Saturday, March 1, 2014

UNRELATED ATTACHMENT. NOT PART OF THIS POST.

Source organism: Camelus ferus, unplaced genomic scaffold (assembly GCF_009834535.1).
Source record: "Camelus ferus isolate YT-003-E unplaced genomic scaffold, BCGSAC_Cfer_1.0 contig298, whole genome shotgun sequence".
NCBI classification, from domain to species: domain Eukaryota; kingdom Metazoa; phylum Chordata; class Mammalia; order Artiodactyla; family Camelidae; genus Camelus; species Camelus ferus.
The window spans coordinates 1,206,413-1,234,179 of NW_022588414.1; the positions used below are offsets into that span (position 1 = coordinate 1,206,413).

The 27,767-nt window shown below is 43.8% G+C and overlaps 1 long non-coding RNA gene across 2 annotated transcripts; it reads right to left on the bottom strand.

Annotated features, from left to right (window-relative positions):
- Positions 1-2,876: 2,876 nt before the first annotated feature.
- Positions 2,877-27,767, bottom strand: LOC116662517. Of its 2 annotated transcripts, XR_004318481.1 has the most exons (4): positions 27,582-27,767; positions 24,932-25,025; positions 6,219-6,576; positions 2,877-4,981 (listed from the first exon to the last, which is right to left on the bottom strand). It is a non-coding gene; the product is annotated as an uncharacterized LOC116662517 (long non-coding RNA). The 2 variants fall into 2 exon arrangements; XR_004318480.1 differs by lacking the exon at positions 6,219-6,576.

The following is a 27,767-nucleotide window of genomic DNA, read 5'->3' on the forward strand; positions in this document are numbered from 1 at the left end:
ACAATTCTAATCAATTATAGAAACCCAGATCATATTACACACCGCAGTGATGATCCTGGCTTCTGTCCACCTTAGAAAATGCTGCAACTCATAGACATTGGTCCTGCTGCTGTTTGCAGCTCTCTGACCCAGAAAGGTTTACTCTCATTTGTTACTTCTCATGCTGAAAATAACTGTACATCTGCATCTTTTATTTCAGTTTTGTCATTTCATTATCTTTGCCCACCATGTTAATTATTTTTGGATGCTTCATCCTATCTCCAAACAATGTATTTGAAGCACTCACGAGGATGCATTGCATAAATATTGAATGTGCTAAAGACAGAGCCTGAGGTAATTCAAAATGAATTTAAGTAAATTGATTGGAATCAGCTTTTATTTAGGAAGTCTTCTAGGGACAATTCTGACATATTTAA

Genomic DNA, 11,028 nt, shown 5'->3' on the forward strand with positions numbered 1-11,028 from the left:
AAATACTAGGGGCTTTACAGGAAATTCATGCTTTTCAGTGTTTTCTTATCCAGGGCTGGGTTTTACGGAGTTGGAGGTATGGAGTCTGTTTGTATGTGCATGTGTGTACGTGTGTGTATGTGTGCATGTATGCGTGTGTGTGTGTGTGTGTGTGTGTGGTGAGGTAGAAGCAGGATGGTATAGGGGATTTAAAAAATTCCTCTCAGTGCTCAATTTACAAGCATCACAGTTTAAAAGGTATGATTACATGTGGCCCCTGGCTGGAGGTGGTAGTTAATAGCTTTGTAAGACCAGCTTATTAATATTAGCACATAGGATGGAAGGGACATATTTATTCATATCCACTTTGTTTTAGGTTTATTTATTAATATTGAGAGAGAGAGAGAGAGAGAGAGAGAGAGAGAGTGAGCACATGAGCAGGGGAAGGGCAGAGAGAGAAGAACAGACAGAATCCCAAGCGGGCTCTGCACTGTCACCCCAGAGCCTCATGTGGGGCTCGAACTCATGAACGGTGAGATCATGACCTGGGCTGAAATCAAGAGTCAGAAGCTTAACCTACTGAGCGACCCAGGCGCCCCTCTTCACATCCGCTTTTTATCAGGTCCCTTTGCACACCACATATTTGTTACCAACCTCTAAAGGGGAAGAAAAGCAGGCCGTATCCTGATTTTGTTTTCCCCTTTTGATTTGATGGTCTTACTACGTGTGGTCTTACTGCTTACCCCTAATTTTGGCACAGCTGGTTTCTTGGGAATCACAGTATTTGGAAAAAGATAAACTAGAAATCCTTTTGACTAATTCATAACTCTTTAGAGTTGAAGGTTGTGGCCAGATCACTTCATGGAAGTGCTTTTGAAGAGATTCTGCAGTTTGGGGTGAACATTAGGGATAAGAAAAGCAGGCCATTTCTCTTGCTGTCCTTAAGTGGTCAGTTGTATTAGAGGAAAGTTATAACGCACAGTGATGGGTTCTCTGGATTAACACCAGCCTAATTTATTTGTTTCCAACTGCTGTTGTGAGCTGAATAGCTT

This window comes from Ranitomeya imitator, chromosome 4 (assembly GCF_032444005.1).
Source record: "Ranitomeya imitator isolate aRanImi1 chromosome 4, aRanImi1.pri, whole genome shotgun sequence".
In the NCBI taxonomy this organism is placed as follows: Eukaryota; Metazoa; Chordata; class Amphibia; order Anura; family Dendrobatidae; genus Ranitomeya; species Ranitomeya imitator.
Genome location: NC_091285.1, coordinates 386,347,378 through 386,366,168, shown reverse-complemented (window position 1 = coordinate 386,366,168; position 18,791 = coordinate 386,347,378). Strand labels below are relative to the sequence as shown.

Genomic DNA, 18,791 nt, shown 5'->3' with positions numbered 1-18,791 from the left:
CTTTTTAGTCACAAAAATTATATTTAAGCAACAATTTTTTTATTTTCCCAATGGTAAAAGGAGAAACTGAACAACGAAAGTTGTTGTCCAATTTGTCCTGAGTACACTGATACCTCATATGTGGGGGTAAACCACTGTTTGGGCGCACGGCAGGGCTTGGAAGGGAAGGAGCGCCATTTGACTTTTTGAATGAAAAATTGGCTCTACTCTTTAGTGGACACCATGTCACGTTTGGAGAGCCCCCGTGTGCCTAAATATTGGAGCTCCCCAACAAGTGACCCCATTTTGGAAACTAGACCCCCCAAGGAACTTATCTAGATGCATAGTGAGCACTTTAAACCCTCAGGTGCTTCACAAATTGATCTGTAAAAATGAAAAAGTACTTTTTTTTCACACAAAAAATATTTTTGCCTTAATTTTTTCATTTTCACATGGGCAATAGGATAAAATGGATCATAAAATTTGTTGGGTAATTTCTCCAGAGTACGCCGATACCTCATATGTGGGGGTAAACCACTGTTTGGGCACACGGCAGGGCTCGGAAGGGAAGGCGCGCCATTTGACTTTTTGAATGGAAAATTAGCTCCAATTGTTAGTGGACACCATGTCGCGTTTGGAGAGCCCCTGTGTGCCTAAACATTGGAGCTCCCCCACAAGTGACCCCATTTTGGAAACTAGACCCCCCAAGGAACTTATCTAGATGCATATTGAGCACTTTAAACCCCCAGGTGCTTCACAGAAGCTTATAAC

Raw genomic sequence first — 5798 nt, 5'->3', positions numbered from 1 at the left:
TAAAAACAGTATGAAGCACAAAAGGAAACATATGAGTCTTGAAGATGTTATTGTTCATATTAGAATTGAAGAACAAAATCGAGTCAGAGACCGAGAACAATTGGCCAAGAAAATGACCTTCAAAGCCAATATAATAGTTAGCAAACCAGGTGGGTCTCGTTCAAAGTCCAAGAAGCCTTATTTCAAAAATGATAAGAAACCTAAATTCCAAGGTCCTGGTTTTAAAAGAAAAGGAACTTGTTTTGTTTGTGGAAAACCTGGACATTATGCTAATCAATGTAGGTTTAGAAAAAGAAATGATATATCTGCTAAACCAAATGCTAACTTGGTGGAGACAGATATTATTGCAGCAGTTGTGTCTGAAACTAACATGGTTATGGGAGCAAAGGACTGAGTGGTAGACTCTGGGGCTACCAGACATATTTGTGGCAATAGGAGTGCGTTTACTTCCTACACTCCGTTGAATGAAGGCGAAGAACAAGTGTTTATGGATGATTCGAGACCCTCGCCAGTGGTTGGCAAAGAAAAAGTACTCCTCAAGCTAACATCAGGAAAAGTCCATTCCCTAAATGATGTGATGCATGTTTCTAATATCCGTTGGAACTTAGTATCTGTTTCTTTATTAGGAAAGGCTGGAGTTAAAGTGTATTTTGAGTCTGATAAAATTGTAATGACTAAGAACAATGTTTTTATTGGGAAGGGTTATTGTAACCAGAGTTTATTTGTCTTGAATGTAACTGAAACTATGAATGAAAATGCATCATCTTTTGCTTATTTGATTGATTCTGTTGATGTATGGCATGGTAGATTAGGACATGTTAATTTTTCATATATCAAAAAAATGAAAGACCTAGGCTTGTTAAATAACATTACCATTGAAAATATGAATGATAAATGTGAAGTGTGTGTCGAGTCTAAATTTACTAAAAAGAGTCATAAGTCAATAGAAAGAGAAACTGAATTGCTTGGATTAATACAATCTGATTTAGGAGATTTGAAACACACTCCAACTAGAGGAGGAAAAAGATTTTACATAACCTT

The Catherine Palace is a Rococo palace located in the town of Tsarskoye Selo , southeast of St. Petersburg, Russia. It was the summer residence of the Russian tsars.The residence originated in 1717, when Catherine I of Russia engaged the German architect Johann-Friedrich Braunstein to construct a summer palace for her pleasure. In 1733, Empress Anna commissioned Mikhail Zemtsov and Andrei Kvasov to expand the Catherine Palace. Empress Elizabeth, however, found her mother's residence outdated and incommodious and in May 1752 asked her court architect Bartolomeo Rastrelli to demolish the old structure and replace it with a much grander edifice in a flamboyant Rococo style. Construction lasted for four years, and on 30 July 1756 the architect presented the brand-new 325-meter-long palace to the Empress, her dazed courtiers, and stupefied foreign ambassadors. More than 100 kilograms of gold were used to gild the sophisticated stucco façade and numerous statues erected on the roof. It was even rumoured that the palace's roof was constructed entirely of gold. In front of the palace a great formal garden was laid out. It centres on the azure-and-white Hermitage Pavilion near the lake, designed by Mikhail Zemtsov in 1744, remodelled by Francesco Bartolomeo Rastrelli in 1749 and formerly crowned by a grand-gilded sculpture representing The Rape of Persephone. The interior of the pavilion featured dining tables with dumbwaiter mechanisms. The grand entrance to the palace is flanked by two massive "circumferences", also in the Rococo style. A delicate cast-iron grille separates the complex from the town of Tsarskoe Selo. Although the palace is popularly associated with Catherine the Great, she actually regarded its "whipped cream" architecture as old-fashioned. When she ascended to the throne, a number of statues in the park were being covered with gold, in accordance with the last wish of Empress Elizabeth, yet the new monarch had all the works suspended upon being informed about the expense. In her memoirs she censured her predecessor's reckless extravagance: "The palace was then being built, but it was the work of Penelope: what was done today, was destroyed tomorrow. That house has been pulled down six times to the foundation, then built up again till it was brought to its present state. The sum of a million six hundred thousand rubles was spent on the construction. Accounts exist to prove it; but besides this sum the Empress spent much money out of her own pocket on it, without ever counting".